It’s exactly a year since I first took the positive pregnancy test and I thought it might be nice to look back on my pregnancy. I had always thought I would love being pregnant. I did, sometimes, but a lot of it was actually a bit shit. I also don’t think you can ever appreciate how bloody long 40 weeks is (I think that’s closer to 10 months than 9, personally) until you’re expecting a baby. It was a strange time; in some ways I have never felt more attuned to my body or more aware of the amazing capabilities it has. Equally, though, it felt out of my control; I was a host. Hollie McNish has written a fantastic poem about how women’s bodies change and one particular line really resonated with me “I turned into factory, a life support and cooker.” You should check it out: Megatron (Transformers).
There’s a lot of pressure on pregnant women about what they should eat, how they should behave, whether they should work and everything else you can imagine regarding your lifestyle. Advice is thrown at you from all angles. All of a sudden, everybody has an opinion on how you live your life and the way you treat your body. It really surprised me how strangers, acquaintances, friends and family members suddenly asked impertinent questions ‘Was it planned?’, made potentially rude comments about my body ‘you’re big, aren’t you?’ and how everybody felt like it was their place to tell me what I should be doing. I really think people should just back off a bit and let pregnant women (and their partners and health professionals) make their own decisions and live their lives without so much judgement or interference. I’m sure if this happened that women would be able to relax a bit and maybe even start to enjoy the journey without constantly feeling pressured and under scrutiny.
Anyway, like I said, I didn’t love pregnancy quite as much as I thought I would. The tiredness was something I never predicted, my skin became plagued with spots worse than I had as a teenager and the mood swings were irritating. I also randomly became a lot less sociable! I just hardly ever felt in the mood to see people or go places (which is entirely unlike me) and when I did go out I was much quieter and withdrawn than usual. Having said all that, I was lucky and didn’t have much sickness and I avoided heartburn and varicose veins. I did have some serious swollen ankles by the end though and all the usual backache and difficulties getting comfortable.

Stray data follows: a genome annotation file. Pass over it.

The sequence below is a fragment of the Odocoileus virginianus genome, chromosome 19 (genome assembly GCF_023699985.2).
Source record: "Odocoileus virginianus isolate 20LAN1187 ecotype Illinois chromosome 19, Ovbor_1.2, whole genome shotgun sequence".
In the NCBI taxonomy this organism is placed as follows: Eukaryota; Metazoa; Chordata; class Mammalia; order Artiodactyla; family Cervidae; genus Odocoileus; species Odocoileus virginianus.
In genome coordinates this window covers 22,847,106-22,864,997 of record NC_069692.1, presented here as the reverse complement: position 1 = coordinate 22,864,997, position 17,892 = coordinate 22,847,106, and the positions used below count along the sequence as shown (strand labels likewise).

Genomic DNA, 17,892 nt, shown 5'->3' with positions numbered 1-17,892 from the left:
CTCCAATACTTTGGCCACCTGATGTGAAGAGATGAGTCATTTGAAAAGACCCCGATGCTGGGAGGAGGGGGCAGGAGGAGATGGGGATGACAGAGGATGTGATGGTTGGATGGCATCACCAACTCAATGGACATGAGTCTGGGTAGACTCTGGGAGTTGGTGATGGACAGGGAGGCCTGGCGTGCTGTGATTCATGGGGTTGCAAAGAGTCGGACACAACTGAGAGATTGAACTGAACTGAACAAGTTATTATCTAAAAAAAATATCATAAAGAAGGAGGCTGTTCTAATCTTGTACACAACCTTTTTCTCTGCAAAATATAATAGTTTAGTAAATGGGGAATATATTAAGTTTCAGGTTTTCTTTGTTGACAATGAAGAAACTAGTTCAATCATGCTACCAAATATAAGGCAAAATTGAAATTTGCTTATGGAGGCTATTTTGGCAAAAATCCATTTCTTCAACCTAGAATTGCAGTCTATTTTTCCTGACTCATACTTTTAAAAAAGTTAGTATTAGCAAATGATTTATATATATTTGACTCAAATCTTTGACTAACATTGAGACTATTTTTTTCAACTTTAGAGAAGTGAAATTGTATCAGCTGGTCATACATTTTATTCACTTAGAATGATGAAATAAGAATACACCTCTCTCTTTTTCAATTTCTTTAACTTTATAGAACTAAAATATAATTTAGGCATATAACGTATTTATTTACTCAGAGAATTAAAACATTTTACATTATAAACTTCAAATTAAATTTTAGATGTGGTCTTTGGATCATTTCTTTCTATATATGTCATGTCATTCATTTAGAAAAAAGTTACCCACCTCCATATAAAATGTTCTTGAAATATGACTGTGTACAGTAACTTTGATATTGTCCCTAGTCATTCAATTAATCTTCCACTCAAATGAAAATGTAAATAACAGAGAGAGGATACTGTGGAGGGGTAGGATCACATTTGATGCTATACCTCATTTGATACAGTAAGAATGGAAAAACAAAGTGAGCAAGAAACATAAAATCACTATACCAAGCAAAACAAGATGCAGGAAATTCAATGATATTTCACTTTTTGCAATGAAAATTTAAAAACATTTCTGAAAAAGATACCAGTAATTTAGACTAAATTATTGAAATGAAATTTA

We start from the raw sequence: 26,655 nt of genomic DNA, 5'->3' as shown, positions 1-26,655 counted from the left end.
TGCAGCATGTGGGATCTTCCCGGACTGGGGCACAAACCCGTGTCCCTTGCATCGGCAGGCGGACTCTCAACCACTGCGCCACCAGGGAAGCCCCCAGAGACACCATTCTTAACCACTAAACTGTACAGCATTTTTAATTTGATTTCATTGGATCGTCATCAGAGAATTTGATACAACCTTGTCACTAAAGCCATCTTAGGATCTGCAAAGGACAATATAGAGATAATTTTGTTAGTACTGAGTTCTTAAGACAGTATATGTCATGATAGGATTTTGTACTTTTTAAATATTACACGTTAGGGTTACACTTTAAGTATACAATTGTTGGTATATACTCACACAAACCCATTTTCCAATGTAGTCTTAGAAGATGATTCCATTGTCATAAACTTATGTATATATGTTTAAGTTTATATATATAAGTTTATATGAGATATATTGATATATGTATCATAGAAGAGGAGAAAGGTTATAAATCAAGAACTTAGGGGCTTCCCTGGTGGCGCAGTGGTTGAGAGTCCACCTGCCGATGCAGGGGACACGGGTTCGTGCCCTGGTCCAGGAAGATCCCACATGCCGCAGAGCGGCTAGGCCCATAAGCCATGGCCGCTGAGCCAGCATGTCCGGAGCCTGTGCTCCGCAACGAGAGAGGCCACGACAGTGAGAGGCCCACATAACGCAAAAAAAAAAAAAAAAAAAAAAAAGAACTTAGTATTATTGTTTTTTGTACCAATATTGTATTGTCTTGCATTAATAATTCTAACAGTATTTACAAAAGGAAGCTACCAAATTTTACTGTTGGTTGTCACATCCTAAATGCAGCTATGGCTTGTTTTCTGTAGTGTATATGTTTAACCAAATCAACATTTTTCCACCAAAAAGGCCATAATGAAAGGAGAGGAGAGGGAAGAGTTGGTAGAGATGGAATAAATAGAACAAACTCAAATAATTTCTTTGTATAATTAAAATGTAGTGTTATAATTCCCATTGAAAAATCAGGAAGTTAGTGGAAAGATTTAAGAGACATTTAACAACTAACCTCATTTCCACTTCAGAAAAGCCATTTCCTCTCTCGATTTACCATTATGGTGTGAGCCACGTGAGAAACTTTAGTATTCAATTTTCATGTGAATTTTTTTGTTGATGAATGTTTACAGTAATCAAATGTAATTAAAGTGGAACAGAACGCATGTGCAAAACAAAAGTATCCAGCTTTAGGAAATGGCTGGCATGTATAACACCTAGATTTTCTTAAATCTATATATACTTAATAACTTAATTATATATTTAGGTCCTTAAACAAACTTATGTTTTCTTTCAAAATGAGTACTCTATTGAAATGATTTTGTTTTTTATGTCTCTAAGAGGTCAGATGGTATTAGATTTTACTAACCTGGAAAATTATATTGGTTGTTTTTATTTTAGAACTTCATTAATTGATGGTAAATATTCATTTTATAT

It certainly wasn’t all bad; knowing that our child was growing inside me was the most amazing experience. Feeling kicks and movements is so special and the fact that my body is capable of creating and sustaining a life is, frankly, astonishing! It was so exciting and I do look back on it fondly.
My body now; well I’m a bit in awe of it to be honest. What an amazing thing, to have grown and birthed this life and now to be able to give him everything he needs just from me! I could do a whole post about labour (I don’t know if I ever will though) but let’s just say it’s fucking hard and leave it at that. Yes I am covered in stretch marks but I like to see it as earning my stripes! I try to be positive about it; my body’s achieved this incredible feat, so I should proudly bear the ‘battle scars’ that tell the story. Hollie McNish mentions this in the Megatron poem, too:
“But the saddest thing of all is that I’m told these marks are bad. But they’re the only few reminders of this process we all have…
The only thing our body is given…is a pot of sodding stretch mark cream to try to hide the signs.”
And I’m not going to worry about these stretch marks or the fact my body is a lot wobblier than it used to be. I brought a gorgeous, happy boy into this world and that is worth all the stretch marks that can fit on my skin.
You should all read Hollie McNish’s book, by the way, because it’s brilliant and a refreshingly honest take on parenthood – Nobody Told Me.
In summary, pregnancy is not as easy or as rose-tinted as I hoped and expected. It was, however, a wonderful feeling to know that I was carrying our child.